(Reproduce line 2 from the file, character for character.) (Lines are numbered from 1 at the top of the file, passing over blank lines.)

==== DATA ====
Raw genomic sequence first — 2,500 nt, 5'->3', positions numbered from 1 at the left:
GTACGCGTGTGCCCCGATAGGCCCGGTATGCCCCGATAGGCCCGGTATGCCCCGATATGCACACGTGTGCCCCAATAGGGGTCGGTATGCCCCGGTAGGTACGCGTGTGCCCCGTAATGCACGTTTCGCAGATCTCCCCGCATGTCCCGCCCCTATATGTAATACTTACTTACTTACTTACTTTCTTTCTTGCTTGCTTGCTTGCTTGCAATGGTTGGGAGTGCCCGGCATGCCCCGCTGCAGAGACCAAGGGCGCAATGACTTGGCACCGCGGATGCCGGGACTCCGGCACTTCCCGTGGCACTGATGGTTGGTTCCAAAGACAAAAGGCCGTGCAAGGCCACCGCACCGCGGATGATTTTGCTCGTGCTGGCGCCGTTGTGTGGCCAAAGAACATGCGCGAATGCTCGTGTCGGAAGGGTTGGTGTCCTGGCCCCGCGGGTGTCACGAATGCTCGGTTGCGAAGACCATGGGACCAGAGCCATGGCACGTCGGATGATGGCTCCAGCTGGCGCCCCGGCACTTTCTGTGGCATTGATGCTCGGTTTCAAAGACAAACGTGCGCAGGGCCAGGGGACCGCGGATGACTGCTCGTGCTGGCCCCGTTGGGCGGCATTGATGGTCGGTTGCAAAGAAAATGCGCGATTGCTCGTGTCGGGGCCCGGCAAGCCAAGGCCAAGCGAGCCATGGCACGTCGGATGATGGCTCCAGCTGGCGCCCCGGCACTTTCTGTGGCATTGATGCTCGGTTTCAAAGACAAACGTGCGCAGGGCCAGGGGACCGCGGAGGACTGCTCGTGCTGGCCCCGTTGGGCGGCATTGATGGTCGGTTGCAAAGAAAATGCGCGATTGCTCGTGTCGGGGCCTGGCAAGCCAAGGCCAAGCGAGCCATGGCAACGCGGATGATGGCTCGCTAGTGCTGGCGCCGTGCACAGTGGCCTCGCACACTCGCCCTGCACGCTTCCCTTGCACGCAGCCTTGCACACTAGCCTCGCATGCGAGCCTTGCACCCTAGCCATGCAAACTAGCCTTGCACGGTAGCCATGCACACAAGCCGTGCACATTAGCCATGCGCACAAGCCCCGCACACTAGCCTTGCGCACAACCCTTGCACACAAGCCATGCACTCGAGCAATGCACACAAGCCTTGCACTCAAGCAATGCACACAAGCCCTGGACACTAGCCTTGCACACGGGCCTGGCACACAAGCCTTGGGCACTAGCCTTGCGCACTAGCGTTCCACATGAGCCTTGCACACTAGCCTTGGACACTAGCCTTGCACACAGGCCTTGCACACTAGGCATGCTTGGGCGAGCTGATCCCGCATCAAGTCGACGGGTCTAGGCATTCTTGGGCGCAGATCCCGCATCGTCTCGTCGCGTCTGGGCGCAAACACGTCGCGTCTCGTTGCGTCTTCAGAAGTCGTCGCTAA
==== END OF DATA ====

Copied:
GTACGCGTGTGCCCCGATAGGCCCGGTATGCCCCGATAGGCCCGGTATGCCCCGATATGCACACGTGTGCCCCAATAGGGGTCGGTATGCCCCGGTAGGTACGCGTGTGCCCCGTAATGCACGTTTCGCAGATCTCCCCGCATGTCCCGCCCCTATATGTAATACTTACTTACTTACTTACTTTCTTTCTTGCTTGCTTGCTTGCTTGCAATGGTTGGGAGTGCCCGGCATGCCCCGCTGCAGAGACCAAGGGCGCAATGACTTGGCACCGCGGATGCCGGGACTCCGGCACTTCCCGTGGCACTGATGGTTGGTTCCAAAGACAAAAGGCCGTGCAAGGCCACCGCACCGCGGATGATTTTGCTCGTGCTGGCGCCGTTGTGTGGCCAAAGAACATGCGCGAATGCTCGTGTCGGAAGGGTTGGTGTCCTGGCCCCGCGGGTGTCACGAATGCTCGGTTGCGAAGACCATGGGACCAGAGCCATGGCACGTCGGATGATGGCTCCAGCTGGCGCCCCGGCACTTTCTGTGGCATTGATGCTCGGTTTCAAAGACAAACGTGCGCAGGGCCAGGGGACCGCGGATGACTGCTCGTGCTGGCCCCGTTGGGCGGCATTGATGGTCGGTTGCAAAGAAAATGCGCGATTGCTCGTGTCGGGGCCCGGCAAGCCAAGGCCAAGCGAGCCATGGCACGTCGGATGATGGCTCCAGCTGGCGCCCCGGCACTTTCTGTGGCATTGATGCTCGGTTTCAAAGACAAACGTGCGCAGGGCCAGGGGACCGCGGAGGACTGCTCGTGCTGGCCCCGTTGGGCGGCATTGATGGTCGGTTGCAAAGAAAATGCGCGATTGCTCGTGTCGGGGCCTGGCAAGCCAAGGCCAAGCGAGCCATGGCAACGCGGATGATGGCTCGCTAGTGCTGGCGCCGTGCACAGTGGCCTCGCACACTCGCCCTGCACGCTTCCCTTGCACGCAGCCTTGCACACTAGCCTCGCATGCGAGCCTTGCACCCTAGCCATGCAAACTAGCCTTGCACGGTAGCCATGCACACAAGCCGTGCACATTAGCCATGCGCACAAGCCCCGCACACTAGCCTTGCGCACAACCCTTGCACACAAGCCATGCACTCGAGCAATGCACACAAGCCTTGCACTCAAGCAATGCACACAAGCCCTGGACACTAGCCTTGCACACGGGCCTGGCACACAAGCCTTGGGCACTAGCCTTGCGCACTAGCGTTCCACATGAGCCTTGCACACTAGCCTTGGACACTAGCCTTGCACACAGGCCTTGCACACTAGGCATGCTTGGGCGAGCTGATCCCGCATCAAGTCGACGGGTCTAGGCATTCTTGGGCGCAGATCCCGCATCGTCTCGTCGCGTCTGGGCGCAAACACGTCGCGTCTCGTTGCGTCTTCAGAAGTCGTCGCTAA